Have you noticed the AMAZING collection of puppets we use at Song of the Heart? We find that puppets always add a splash of excitement and an extra layer of enjoyment during our classes. We often look for new and different puppets that we can add to our collection to add variety and value to our classes for you.
Not only have our puppets been a beloved part of our in-person classes, they have been invaluable props during our virtual classes the last several months. Nothing quite beats the excitement in a child’s eyes when they see a giant whale appear on the screen, or maybe a parrot, or a princess, or a donkey, or a monkey!
Puppets are a whole lot of fun, but they are actually an important developmental and pedagogical tool as well. Puppets can have incredible benefits in a child’s early development. Here are a few:
A shy child who is uncomfortable using their voice may be more confident in letting the puppet be their voice. They can practice using their voice and making different sounds when it’s the puppet speaking, and not them. Even if a child isn’t shy, they will automatically be inspired to try out new phonemes and blended sounds as their imagination sparks and they make their puppet speak.
That shy child may be uncomfortable interacting with their teacher or classmates. Sometimes children are even unsure when interacting with their own immediate family members. But pull out a puppet, and they instantly have a safe and nonthreatening companion to interact with.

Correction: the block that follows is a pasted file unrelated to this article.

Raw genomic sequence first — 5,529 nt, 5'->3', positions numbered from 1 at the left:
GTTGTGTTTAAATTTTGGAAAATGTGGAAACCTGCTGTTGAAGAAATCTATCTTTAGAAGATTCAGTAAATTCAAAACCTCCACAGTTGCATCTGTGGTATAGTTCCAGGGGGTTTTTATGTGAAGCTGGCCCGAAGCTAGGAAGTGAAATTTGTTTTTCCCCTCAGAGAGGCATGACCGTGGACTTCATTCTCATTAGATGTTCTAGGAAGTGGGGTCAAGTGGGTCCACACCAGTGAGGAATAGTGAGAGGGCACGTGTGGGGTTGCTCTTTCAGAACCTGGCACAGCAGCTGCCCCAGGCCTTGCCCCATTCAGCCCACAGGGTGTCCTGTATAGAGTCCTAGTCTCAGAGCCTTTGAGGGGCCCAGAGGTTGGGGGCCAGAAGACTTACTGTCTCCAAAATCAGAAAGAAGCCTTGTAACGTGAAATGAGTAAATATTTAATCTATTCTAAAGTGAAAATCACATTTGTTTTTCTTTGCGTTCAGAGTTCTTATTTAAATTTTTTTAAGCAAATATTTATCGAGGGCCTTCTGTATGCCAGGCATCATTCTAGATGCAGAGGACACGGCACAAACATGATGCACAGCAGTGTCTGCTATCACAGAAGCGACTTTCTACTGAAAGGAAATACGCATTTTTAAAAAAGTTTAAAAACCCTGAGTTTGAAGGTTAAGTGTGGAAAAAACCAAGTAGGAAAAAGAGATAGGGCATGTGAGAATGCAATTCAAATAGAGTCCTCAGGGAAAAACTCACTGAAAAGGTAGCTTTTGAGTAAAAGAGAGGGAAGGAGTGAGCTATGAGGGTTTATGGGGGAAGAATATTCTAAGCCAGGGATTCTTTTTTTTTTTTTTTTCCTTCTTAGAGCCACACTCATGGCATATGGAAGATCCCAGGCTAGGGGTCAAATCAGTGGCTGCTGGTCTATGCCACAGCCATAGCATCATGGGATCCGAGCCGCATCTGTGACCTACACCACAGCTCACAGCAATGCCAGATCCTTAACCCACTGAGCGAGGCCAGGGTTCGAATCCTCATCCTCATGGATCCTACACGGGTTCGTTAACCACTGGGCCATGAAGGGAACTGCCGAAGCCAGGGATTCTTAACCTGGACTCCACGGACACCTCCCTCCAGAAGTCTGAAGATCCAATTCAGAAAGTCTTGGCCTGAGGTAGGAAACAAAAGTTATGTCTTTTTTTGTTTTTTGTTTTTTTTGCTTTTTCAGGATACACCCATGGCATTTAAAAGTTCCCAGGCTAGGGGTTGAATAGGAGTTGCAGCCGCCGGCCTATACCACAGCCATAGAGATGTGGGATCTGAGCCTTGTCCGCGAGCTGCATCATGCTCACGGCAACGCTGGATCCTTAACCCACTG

It can be difficult to find words for our feelings. It’s a challenge even for grown ups to express, find validation, and process difficult emotions. A person may not feel comfortable talking about their feelings to another person, parent, friend, or teacher. But that nonthreatening puppet can be a friend that’s much easier to talk to. This is why Mr. Rogers, virtual childhood educator extraordinaire, used puppets so extensively. Through puppet play he was able to show children how to process challenging experiences and make sense of the world.
A child may not listen to their mother or teacher, but pull out a puppet and just watch their attention change. This magic Mr. Rogers understood, which is why he built an entire Neighborhood of Make Believe. Acting lessons out through puppet play prompted the children to pay attention, truly listen, and learn.
Fine Motor Skills
We love our classroom finger puppets! It’s such a delightful way for a child to practice moving their fingers individually, pulling a puppet on and off, switching fingers, and more. It’s great for coordination, control, and dexterity. This will have long-term benefits as they learn to play instruments, type, and write.
Creativity & Imagination
A child with a puppet naturally creates new scenarios, acts out behaviors, makes new sounds, and has new conversations. They automatically flex their storymaking skills, which is fundamental to learning sequencing, an essential pre-reading skill. Not to mention just learning through exploration as they create new ways of playing with their puppets and scaffold new skills upon that puppet.
We wish we could all be sharing our puppet library together right now, but you can still benefit from puppet play at home. Grab an old sock or a paper bag, some glue, yarn, crayons, markers, pipe cleaners, felt, etc. Let your imagination run wild as you and your little one create and make your own puppet pals.
We’d love to see what you create! If you make a puppet with your child, please snap a photo and tag us on social media! Have fun with those puppets!